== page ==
Belfast Telegraph

Wilson’s response is of the ‘loose talk costs Unions’ kind, but some minor score-settling may also be involved

The DUP's Sammy Wilson.
The DUP's Sammy Wilson.
Jon Tonge

By Jon Tonge

Not mellowed, has he? Peter Robinson's scathing denunciation of fellow unionists - within and beyond the DUP - in yesterday's Belfast Telegraph offered a stark reminder of the brutal, and often effective, style of the former DUP leader.

The former First Minister has several strong and clear arguments: unionists do not control the timing of a border poll; it is likely to happen at some point; there is no team in place to fight the unionist cause in the event of a poll being called, and there is no unionist plan regarding the rules and procedures of such a poll.

Robinson made clear his proposals do not involve discussion of structures of Irish unity - which many unionists would regard as surrender, or treason (or both). For those unionists, defeatist talk leads to defeat.

There are also some weaknesses in Robinson's arguments. Presumably, the need for unionists to discuss poll procedures is an attempt to alter the basic 50.1% requirement for change and set a bigger barrier.

But republicans would regard this as the second-biggest gerrymander of the last 100 years, not far behind the 1918-21 version.

And if unionist negotiators are not prepared to discuss what is in a united Ireland for unionists - federalism, devolution, dual citizenship, joint sovereignty, etc - what is there to discuss with those Sammy Wilson described as the "enemy"?

The case for the Union will obviously be articulated during the campaign itself. Yet, isn't refusing to contemplate a united Ireland also "head-in-the-sand" stuff, which would also leave unionists in crisis if they lost?

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A referendum wouldn't just be about input to the rules; it also needs to be about readiness for either possible result.

Robinson is correct that unionist defeat is most unlikely - average out the survey evidence - but if there was a majority for Irish unity, a unionism only then beginning to discuss structures of unity would be on the back foot - even allowing that not too many republicans have done serious thinking about new political institutions, either.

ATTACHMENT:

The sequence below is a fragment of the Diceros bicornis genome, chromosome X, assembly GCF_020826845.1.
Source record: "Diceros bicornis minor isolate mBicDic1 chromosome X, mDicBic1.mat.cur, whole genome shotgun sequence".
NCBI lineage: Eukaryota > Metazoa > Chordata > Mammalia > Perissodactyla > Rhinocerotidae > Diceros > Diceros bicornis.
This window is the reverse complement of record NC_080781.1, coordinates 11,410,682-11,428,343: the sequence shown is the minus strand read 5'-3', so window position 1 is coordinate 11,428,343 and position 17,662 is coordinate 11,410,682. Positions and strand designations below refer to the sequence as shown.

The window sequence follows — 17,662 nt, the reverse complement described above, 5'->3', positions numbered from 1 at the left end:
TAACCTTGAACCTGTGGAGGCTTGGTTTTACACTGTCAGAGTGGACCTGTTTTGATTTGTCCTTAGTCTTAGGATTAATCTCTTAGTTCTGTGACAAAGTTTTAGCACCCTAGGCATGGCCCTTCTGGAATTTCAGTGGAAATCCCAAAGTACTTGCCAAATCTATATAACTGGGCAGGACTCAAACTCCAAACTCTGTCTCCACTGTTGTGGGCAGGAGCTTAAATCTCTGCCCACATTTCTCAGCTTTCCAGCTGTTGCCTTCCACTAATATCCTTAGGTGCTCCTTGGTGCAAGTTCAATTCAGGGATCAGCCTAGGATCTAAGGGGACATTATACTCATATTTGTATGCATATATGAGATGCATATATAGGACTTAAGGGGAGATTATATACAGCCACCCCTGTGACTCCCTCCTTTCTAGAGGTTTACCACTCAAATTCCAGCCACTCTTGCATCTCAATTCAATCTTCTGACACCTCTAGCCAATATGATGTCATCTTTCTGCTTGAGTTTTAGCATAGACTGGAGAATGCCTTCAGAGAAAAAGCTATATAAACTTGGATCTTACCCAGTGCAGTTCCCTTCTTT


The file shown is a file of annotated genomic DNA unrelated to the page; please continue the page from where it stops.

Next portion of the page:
Robinson couldn't resist a swipe at the UUP, for old times' sake: 1998 all over again. He blamed the DUP's rival for agreeing to a border poll without unionist safeguards. But the UUP did this because, on all available demographic and survey evidence at the time, the prospect of its calling seemed remote.

The idea looked to enshrine the principle of unionist consent, on which Sinn Fein shifted in the Good Friday Agreement. And the nature of a border poll didn't seem to figure in DUP-Sinn Fein discussions at St Andrews in 2006.

Old UUP foe, Sir Reg Empey, has speculated that Robinson is considering a comeback. This seems implausible, if not quite impossible. No vacancy and the prospectus is hardly inviting: ghost Stormont, RHI inquiry, Irish Language Act, same-sex marriage, abortion and legacy issues all in the in-tray. And that's without a border poll. Thanks, but no thanks.

And it's unlikely Robinson has got his eye on a possible vacancy in North Antrim, even if that might represent the ultimate triumph over the Paisleys.

Sammy Wilson's response has been robust, of the "loose talk costs Unions" variety. Some minor score-settling may be involved. Robinson squashed a possible Wilson candidacy for the leadership, effectively installing Arlene Foster as his successor. And what about the DUP leader's view of all this? Deafening silence, so far. But, then, as she told Patrick Kielty, she is leaving anyway, should a united Ireland come about. In which case, the only planning to be done is the packing.

  • Jon Tonge is Professor of Politics at the University of Liverpool

Belfast Telegraph


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